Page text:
A 54-year-old male succumbed to death secondary to an intracranial haemorrhage which was most likely due to sildenafil use for treating erectile dysfunction.
A wife brought her 54-year-old husband to the emergency department after he lost consciousness. The wife, while explaining the preceding event, told that around 4 hours earlier, her husband suddenly started complaining of dizziness, nausea, and vomiting while chatting with her. Thereafter, he got confused and couldn’t comprehend what others were saying. Finally, he fell unconscious. She also revealed that lately, the patient was having problems with an erection so his urologist had prescribed him sildenafil for erectile dysfunction. He, for the first time, had taken 2 tablets of sildenafil (100 mg) approximately 3 hours before the symptoms began, to attempt sexual intercourse.
Past medical history revealed no use of sildenafil, diabetes, hypo- or hypertension, and hyperlipidemia. The patient had been otherwise healthy and normotensive. He did not use any regular medications. Moreover, he didn’t smoke or used illicit drugs. Additionally, he had no family history of cerebral arteriovenous malformation, cerebral aneurysm, or intracranial haemorrhage.
On examination, his blood pressure was 130/85, heart rate was 104 beats per minute, and his body temperature was 37.1 C. He was confused and disoriented. Neurological examination revealed an extension response to pain and he was making incomprehensible sounds. The Glasgow Coma Score was 6. He had small (1.5 mm) pupils bilaterally with absent direct and indirect pupillary light reflexes. However, there was no eye deviation. Motor examination revealed no asymmetry in muscle strength and tone. Reflexes were 2+ and symmetric in upper and lower extremities bilaterally. Bilateral plantar reflexes were absent.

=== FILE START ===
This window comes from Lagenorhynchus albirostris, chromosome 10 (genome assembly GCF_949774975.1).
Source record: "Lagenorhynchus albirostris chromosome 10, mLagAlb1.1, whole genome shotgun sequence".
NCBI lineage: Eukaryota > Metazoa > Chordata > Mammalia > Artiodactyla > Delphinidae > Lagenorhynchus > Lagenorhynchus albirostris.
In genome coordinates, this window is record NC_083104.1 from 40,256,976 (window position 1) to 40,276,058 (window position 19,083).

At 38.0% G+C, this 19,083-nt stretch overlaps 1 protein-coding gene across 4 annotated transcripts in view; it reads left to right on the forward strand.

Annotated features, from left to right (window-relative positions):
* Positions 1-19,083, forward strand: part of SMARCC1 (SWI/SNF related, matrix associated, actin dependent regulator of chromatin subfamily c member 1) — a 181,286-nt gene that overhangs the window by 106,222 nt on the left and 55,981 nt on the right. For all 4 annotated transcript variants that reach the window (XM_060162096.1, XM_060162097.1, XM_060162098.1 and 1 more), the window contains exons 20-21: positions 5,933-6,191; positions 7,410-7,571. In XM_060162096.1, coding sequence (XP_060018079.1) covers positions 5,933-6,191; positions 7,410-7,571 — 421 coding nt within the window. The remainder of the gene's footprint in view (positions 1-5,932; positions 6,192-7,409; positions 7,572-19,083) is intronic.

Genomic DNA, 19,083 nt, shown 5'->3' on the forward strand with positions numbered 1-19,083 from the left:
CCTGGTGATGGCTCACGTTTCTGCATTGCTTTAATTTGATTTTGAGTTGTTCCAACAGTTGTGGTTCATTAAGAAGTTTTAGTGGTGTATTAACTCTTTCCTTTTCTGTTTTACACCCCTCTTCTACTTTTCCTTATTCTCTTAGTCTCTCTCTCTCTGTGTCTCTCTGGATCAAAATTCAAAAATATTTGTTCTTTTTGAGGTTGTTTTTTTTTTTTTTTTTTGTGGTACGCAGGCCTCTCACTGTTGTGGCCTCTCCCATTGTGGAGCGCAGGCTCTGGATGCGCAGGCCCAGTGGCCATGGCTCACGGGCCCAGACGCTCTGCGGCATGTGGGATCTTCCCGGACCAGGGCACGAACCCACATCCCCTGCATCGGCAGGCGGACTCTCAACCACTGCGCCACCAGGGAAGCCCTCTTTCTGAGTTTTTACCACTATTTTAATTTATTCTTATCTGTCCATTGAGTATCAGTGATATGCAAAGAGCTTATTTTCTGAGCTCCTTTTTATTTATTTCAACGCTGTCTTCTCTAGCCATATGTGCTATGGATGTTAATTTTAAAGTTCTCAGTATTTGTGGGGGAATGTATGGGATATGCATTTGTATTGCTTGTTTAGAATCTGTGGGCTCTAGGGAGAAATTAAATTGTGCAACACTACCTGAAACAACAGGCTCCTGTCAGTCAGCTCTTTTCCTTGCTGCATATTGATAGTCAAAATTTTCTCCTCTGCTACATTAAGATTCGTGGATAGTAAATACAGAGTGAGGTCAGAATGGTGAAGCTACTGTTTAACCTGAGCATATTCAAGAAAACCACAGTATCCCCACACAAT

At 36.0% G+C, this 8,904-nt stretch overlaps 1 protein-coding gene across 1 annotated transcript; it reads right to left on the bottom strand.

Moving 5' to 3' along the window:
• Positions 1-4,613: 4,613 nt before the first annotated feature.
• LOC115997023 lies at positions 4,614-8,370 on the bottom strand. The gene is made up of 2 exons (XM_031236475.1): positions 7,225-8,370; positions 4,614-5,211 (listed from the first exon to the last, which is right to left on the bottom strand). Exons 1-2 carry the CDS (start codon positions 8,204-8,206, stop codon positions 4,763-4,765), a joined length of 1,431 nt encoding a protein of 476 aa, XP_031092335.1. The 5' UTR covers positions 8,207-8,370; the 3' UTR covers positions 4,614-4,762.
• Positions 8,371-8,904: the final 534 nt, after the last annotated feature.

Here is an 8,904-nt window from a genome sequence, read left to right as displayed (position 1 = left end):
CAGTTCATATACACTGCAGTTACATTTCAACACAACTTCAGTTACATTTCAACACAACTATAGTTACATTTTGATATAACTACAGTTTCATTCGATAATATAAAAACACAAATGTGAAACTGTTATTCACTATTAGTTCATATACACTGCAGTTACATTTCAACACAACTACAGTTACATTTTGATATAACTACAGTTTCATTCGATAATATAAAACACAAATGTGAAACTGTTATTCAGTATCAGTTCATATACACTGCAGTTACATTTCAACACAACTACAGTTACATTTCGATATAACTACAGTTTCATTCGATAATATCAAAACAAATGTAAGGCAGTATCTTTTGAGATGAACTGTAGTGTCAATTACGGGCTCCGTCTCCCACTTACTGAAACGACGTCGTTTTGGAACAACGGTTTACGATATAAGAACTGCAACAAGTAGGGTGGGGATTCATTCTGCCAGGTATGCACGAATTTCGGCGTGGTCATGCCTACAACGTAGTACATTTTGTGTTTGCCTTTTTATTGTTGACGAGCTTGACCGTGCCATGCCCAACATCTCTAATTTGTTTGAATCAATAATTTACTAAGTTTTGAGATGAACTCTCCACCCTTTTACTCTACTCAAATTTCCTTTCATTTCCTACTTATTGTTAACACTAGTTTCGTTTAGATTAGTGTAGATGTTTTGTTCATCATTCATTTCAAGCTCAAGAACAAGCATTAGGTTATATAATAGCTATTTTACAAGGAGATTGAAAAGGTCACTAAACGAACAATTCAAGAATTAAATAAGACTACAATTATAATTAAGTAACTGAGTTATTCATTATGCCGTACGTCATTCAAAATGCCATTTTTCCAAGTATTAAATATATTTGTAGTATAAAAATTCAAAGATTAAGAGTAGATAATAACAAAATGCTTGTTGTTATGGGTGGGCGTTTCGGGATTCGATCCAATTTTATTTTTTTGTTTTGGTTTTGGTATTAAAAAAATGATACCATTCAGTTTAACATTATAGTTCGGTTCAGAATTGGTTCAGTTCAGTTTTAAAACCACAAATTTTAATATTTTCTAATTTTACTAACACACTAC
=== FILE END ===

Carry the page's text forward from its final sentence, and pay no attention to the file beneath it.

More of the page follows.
Auscultation of the chest revealed bilaterally rough breath sounds.
Serological investigations were unremarkable with normal platelets and coagulation profile. Urine toxicology was also unremarkable.
In the emergency department, the patient developed respiratory distress, therefore, the doctors intubated him. Thereafter, they shifted him to the neurology intensive care unit (ICU).
Cranial computed tomography (CT) scan revealed a hyperdense area (hematoma) with vasogenic oedema. The doctors suspected that the hematoma had started from basal ganglia level and spread to mesencephalon and pons, inferior and to the 4th ventricle and pontocerebellar level in the posterior. However, the CT scan did not reveal any vascular anomaly or any other evidence to suggest the cause of intracranial haemorrhage.
The doctors made a working diagnosis of intracranial haemorrhage secondary to sildenafil use after excluding other aetiologies of ICH.
The patient received mannitol to counteract oedema.
Unfortunately, on the 5th day of hospitalization, he developed acute renal failure so he stopped receiving mannitol after a nephrology consultation. He underwent dialysis.
On the 12th day of his hospital stay, he succumbed to death despite adequate treatment and inotropic support.
The relatives denied autopsy.
Sildenafil citrate is a potent vasodilator which is prescribed for treating erectile dysfunction. ICH is a rare but fatal complication of sildenafil. Other common side effects include headaches, flushing, nasal congestion, dyspepsia, respiratory infection, dizziness, and visual disturbances. However, among the side effects, ICH remains the most fatal adverse effect as the mortality rate is 40% in the first 30 days.
During sexual activity, the cerebral blood flow increase. Concurrent use of sildenafil can further increase the flow to the brain as a result of its vasodilating effect. Consequently, the risk of haemorrhage increases.
It is imperative to educate the patient and discuss the risks vs. benefits of sildenafil before prescribing it. Moreover, when prescribing, it is crucial to start with the lowest dose to ensure safety.
Murat G, Hakan C, Fatma G, Goncagul T, Unal B, et al. (2020) Intracranial Hemorrhage Associated with Sildenafil Use: A Very Rare Complication. Int J Neurol Neurother 7:099. doi.org/10.23937/2378-3001/1410099